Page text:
But, anyone who has half a clue as to how to get good tones can make anything work. I think SS gets such a bad rap becuase the technology is just cheaper to produce...i.e. the regular joe can afford it. As such, the regular joe may not be as versed or experienced on the instrument to fine tune his sound for a good tone, so you get that icepick to the ears SS tone, or the good ol' scooped mids tone leaving crappy muddy bass and screaming highs.
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Post by natewright »

Garr wrote:I think this is better suited here since it doesn't directly discuss a local band.

My preference is based on the type of music I'll be playing. For my rock stuff, I prefer a solid state with shloads of effects options. Blues, just give me a Blue VooDoo and a channel switcher.
Haha, a Blue VooDoo, for blues?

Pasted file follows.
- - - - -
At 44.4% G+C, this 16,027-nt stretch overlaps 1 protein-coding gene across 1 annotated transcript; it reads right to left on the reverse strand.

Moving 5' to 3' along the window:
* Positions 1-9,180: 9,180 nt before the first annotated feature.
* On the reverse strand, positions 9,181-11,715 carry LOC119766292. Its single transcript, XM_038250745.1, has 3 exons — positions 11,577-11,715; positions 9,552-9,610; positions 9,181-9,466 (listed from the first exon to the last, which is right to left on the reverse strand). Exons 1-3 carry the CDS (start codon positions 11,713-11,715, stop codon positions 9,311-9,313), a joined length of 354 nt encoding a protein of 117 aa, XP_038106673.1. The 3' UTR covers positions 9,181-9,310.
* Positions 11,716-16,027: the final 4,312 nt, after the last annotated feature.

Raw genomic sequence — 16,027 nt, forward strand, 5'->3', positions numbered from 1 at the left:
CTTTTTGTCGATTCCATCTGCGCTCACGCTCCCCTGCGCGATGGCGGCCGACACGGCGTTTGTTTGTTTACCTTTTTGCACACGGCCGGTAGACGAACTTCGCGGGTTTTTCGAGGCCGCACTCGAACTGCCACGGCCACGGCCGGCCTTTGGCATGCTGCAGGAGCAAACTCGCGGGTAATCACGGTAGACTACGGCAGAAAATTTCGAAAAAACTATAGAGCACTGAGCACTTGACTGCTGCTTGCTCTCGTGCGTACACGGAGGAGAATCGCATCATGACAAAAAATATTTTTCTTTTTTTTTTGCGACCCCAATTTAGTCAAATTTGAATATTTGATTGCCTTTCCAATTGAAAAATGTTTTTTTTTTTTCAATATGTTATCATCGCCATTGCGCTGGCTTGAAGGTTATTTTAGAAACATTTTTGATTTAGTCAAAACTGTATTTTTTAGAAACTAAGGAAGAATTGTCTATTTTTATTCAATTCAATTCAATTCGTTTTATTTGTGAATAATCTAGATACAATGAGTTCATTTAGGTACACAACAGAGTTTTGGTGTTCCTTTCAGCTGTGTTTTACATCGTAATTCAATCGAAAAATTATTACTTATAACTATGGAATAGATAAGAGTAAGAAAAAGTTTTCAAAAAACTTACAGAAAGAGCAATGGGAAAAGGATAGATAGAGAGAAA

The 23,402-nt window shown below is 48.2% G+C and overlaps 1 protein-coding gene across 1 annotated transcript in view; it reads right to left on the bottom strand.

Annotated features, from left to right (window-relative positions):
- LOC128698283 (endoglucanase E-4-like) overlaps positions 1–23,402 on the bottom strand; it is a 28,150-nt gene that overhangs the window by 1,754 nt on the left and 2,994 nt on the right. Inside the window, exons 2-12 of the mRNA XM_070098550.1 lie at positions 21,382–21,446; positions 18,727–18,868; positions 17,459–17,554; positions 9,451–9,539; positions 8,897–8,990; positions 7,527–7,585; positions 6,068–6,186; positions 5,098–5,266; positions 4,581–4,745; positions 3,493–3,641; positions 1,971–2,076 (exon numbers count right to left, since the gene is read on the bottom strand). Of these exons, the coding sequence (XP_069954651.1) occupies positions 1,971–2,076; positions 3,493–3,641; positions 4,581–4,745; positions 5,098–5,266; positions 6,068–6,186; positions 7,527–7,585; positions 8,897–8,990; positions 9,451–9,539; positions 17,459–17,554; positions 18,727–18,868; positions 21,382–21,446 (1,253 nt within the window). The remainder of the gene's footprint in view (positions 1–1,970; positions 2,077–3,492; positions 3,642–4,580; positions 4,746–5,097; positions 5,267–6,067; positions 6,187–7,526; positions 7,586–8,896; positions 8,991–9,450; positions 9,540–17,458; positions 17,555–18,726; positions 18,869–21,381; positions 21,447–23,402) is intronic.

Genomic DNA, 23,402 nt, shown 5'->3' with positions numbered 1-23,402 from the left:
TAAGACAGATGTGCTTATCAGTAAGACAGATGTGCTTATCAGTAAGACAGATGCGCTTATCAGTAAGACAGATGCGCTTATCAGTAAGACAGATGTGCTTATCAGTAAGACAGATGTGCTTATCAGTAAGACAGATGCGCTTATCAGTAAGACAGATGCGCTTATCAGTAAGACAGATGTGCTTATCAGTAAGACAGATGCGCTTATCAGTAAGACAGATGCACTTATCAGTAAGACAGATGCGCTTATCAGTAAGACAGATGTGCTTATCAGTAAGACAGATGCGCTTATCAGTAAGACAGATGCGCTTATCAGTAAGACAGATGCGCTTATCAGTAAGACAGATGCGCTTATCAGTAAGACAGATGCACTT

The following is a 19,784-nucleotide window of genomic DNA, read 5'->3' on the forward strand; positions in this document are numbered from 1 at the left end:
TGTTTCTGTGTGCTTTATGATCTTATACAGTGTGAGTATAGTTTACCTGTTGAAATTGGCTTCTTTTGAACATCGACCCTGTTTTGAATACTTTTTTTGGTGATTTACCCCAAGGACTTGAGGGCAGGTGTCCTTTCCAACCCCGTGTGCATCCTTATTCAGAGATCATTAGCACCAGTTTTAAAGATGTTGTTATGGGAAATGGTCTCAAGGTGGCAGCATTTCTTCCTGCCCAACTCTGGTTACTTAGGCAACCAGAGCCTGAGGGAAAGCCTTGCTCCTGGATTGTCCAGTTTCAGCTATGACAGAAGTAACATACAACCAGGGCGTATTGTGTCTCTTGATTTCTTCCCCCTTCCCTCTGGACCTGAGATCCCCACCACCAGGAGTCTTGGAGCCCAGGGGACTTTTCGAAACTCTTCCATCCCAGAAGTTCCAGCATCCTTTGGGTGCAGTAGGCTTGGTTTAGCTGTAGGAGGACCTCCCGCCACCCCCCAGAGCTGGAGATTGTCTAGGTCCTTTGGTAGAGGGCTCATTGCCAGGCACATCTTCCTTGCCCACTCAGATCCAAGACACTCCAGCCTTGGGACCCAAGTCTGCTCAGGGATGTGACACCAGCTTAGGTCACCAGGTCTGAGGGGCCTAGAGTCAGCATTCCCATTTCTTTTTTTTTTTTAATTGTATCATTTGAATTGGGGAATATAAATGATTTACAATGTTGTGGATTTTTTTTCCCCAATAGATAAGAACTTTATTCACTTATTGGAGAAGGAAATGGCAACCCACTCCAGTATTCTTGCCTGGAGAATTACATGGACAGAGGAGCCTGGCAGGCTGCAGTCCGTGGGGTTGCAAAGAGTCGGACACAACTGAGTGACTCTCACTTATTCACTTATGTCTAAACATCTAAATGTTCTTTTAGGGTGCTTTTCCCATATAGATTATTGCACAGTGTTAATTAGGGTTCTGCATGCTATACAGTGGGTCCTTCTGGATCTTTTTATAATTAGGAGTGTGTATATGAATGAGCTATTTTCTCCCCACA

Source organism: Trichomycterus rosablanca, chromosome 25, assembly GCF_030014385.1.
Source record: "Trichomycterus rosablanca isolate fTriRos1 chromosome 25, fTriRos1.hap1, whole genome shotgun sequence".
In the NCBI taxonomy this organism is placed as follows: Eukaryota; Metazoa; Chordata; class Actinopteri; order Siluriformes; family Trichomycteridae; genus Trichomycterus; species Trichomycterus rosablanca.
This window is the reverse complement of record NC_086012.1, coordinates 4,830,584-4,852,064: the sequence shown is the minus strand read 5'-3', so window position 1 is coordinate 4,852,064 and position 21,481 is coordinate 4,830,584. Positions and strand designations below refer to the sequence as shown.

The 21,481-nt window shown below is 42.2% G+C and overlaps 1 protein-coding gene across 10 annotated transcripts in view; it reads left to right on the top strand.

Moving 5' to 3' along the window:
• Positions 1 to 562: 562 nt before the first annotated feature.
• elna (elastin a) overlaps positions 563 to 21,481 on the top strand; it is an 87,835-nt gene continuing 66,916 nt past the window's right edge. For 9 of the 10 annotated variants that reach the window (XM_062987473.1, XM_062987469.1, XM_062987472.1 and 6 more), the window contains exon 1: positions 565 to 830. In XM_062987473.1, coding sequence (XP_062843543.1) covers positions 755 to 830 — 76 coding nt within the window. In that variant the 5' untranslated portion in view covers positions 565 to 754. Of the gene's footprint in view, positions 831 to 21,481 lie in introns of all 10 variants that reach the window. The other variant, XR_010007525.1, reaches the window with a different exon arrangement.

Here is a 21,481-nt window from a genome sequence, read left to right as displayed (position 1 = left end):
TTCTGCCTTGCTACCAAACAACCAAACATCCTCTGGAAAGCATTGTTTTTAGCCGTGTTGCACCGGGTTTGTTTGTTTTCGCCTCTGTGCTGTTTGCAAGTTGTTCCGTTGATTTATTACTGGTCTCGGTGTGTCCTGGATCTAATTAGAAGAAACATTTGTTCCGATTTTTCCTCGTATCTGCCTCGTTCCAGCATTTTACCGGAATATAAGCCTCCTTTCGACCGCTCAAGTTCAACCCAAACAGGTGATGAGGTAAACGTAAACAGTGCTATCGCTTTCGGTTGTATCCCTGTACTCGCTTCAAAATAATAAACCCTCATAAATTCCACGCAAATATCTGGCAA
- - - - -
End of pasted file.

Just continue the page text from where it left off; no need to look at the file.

:shock:
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Post by therecordinghouse »

although i prefer a good tube amp, i have some solid state amps that really get some good clean tones. imo, a tube preamp paired with a solid state power section is kinda a lost cause. the tube "feel" has more to do with the power tubes than the pre tubes. bass guitar is a totally different story however. 8)
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Post by natewright »

therecordinghouse wrote:although i prefer a good tube amp, i have some solid state amps that really get some good clean tones. imo, a tube preamp paired with a solid state power section is kinda a lost cause. the tube "feel" has more to do with the power tubes than the pre tubes. bass guitar is a totally different story however. 8)
depends on the amp, IMO. Power tube breakup for the most part is still only really noticeable on lower wattage tube amps.